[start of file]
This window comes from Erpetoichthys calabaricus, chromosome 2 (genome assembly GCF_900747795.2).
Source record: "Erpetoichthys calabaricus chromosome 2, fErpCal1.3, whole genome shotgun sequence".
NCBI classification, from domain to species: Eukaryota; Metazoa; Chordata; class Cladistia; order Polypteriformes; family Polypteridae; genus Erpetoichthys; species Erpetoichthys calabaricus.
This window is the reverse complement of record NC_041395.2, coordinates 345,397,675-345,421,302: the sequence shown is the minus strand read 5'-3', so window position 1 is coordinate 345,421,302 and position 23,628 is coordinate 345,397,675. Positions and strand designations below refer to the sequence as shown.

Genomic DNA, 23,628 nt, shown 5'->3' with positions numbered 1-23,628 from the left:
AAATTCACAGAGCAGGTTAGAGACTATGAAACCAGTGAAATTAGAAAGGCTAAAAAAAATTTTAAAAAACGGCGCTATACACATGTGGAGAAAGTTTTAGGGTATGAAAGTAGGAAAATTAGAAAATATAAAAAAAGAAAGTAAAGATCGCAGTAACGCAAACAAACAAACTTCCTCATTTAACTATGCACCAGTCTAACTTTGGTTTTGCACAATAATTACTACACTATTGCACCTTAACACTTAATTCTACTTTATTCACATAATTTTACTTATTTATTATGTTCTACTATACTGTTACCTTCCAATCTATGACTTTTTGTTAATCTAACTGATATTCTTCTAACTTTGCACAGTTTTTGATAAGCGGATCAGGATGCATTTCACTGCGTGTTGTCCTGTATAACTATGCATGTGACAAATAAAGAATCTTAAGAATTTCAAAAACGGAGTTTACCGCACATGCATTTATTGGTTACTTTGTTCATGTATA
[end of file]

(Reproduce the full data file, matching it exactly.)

This window comes from Erpetoichthys calabaricus, chromosome 2 (genome assembly GCF_900747795.2).
Source record: "Erpetoichthys calabaricus chromosome 2, fErpCal1.3, whole genome shotgun sequence".
NCBI classification, from domain to species: Eukaryota; Metazoa; Chordata; class Cladistia; order Polypteriformes; family Polypteridae; genus Erpetoichthys; species Erpetoichthys calabaricus.
This window is the reverse complement of record NC_041395.2, coordinates 345,397,675-345,421,302: the sequence shown is the minus strand read 5'-3', so window position 1 is coordinate 345,421,302 and position 23,628 is coordinate 345,397,675. Positions and strand designations below refer to the sequence as shown.

Genomic DNA, 23,628 nt, shown 5'->3' with positions numbered 1-23,628 from the left:
AAATTCACAGAGCAGGTTAGAGACTATGAAACCAGTGAAATTAGAAAGGCTAAAAAAAATTTTAAAAAACGGCGCTATACACATGTGGAGAAAGTTTTAGGGTATGAAAGTAGGAAAATTAGAAAATATAAAAAAAGAAAGTAAAGATCGCAGTAACGCAAACAAACAAACTTCCTCATTTAACTATGCACCAGTCTAACTTTGGTTTTGCACAATAATTACTACACTATTGCACCTTAACACTTAATTCTACTTTATTCACATAATTTTACTTATTTATTATGTTCTACTATACTGTTACCTTCCAATCTATGACTTTTTGTTAATCTAACTGATATTCTTCTAACTTTGCACAGTTTTTGATAAGCGGATCAGGATGCATTTCACTGCGTGTTGTCCTGTATAACTATGCATGTGACAAATAAAGAATCTTAAGAATTTCAAAAACGGAGTTTACCGCACATGCATTTATTGGTTACTTTGTTCATGTATA